- Practice makes perfect. Alchemy is an art, not a science. Cultivate your Craft.
- Understand that what you do is magikal to ordinary mortals.
Scriptorium: a place for writing – commonly used to refer to a room in medieval European monasteries devoted to the copying of manuscripts by monastic scribes. - Wikipedia
Monks spent hours, days, weeks, months, years in the Scriptorium illustrating manuscripts like the Book of Kells. Everyone admires their artistry but wonders why they spent so much time coloring basic information and making it, actually, harder to comprehend.
That was then. This is now.
The speechwriter today spends hours, weeks, months, years in front of the computer illustrating presentations in PowerPoint. Future archeologists will gaze in wonder at the endless decks of slides. Beautiful, mindless illustrations of…what? Will anyone be able to comprehend these charts in the future? Can members of the audience comprehend them today?
Who cares. Monks may have had a diet of thin gruel, but illustrated manuscripts occupied them on winter evenings.
Lessons for Speechwriters as Monks
- Learn cutting-edge PowerPoint skills. Take time to study and learn techniques.
- Develop a good relationship with your graphics team who support you in this.
- Read two of the Bibles of the modern era: Nancy Duarte’s slide:ology and Garr Reynold’s Presentation Zen
The Wandering Minstrel
Hey! Mr. Tambourine Man, play a song for me, I’m not sleepy and there is no place I’m going to. Hey! Mr. Tambourine Man, play a song for me, In the jingle jangle morning I’ll come followin’ you. - Dylan: Mr. Tambourine Man
OK. I saved the best for last. All of the previous roles are aspects of life at Court, inside the hierarchical corporate world, bound by proscribed roles and strict protocols.
The Wandering Minstrel travels the land a free man composing sonnets and madrigals for clients.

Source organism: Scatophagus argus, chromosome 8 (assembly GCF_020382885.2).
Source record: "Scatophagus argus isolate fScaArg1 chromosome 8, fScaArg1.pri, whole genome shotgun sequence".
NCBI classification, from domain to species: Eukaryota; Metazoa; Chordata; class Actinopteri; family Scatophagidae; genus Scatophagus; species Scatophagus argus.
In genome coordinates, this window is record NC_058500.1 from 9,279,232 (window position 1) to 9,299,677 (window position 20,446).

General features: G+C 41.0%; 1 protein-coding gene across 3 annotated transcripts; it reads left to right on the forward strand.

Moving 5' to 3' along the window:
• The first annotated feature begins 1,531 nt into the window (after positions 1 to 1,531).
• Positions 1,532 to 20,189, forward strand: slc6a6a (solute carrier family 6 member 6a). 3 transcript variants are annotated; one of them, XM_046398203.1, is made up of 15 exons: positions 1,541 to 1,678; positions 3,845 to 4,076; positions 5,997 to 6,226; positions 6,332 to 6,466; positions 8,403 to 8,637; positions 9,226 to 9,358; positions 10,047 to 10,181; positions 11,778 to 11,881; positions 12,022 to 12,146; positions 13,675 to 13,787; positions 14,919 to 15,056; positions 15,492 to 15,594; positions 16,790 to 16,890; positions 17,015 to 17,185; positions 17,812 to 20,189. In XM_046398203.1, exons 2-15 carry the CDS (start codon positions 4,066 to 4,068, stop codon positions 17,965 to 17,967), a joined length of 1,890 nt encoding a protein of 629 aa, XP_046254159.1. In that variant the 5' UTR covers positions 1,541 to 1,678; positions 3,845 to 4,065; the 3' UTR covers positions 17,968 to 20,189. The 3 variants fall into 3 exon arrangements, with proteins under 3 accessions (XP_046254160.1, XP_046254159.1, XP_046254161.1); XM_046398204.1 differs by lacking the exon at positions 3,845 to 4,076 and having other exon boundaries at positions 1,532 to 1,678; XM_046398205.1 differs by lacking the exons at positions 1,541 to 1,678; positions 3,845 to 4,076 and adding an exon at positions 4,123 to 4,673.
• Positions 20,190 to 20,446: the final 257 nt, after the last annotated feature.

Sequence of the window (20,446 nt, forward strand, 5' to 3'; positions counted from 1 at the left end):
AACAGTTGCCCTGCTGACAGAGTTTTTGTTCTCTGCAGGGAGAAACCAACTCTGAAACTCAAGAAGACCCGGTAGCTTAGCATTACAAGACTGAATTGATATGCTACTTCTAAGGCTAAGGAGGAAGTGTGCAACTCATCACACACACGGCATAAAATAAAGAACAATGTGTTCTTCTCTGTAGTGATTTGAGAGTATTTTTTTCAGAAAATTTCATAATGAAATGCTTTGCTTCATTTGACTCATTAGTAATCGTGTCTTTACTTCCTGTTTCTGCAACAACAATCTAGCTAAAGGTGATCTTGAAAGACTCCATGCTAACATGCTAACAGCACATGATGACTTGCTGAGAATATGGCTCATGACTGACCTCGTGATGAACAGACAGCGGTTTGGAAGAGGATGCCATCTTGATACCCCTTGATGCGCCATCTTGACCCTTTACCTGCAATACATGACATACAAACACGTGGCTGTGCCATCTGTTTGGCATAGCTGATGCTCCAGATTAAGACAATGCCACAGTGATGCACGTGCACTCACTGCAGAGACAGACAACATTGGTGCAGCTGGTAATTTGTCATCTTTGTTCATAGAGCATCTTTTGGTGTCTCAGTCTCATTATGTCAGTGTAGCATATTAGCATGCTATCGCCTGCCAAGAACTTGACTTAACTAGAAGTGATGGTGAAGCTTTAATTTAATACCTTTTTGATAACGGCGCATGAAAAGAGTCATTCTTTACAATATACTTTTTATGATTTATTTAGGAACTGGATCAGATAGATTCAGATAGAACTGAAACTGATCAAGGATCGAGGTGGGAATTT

Today the speechwriter as consultant wanders freely, far from the twisted reach of crazy sorrow. If this sounds like the life for you, there’s important lessons you need to learn.
Lessons for Speechwriters as Minstrel
- Aim for niche markets. Become an expert in a specific industry. You’ll make good money if your expertize is an inch wide and a mile deep.
- Work fast, bill clients a flat fee, clean up and move on (just like Joe the Plumber).
- Stay at the top of your game. You have to be good, darned good.
- Work by referrals. People love to hire a Minstrel who has performed for the crowned heads of Europe.
Book of Spells
Here are some reference books I keep close by:
- Writing Effective Speeches, by Henry Ehrlich Practical advice from a master of the craft.
- Speak Like Churchill, Stand Like Lincoln, by James C . Humes Notes from Nixon’s ‘Rose Garden speechwriter’ with an anglophile twist.
- Say It Like Shakespeare, by Thomas Leech Speechwriting illustrated by the dramaturgy of the Bard.
- Powerwriting, by Suzan St Maur UK-based St Maur offers advice on business writing in general.
- Writing Great Speeches, by Alan M. Perlman Experienced corporate speechwriter shares his secrets.
- Speeches That Changed the World: The Stories and Transcripts of the Moments That Made History Study the text of great speeches.
Read these great book but also spend time listening to speeches. Here’s a list of 100 great ones.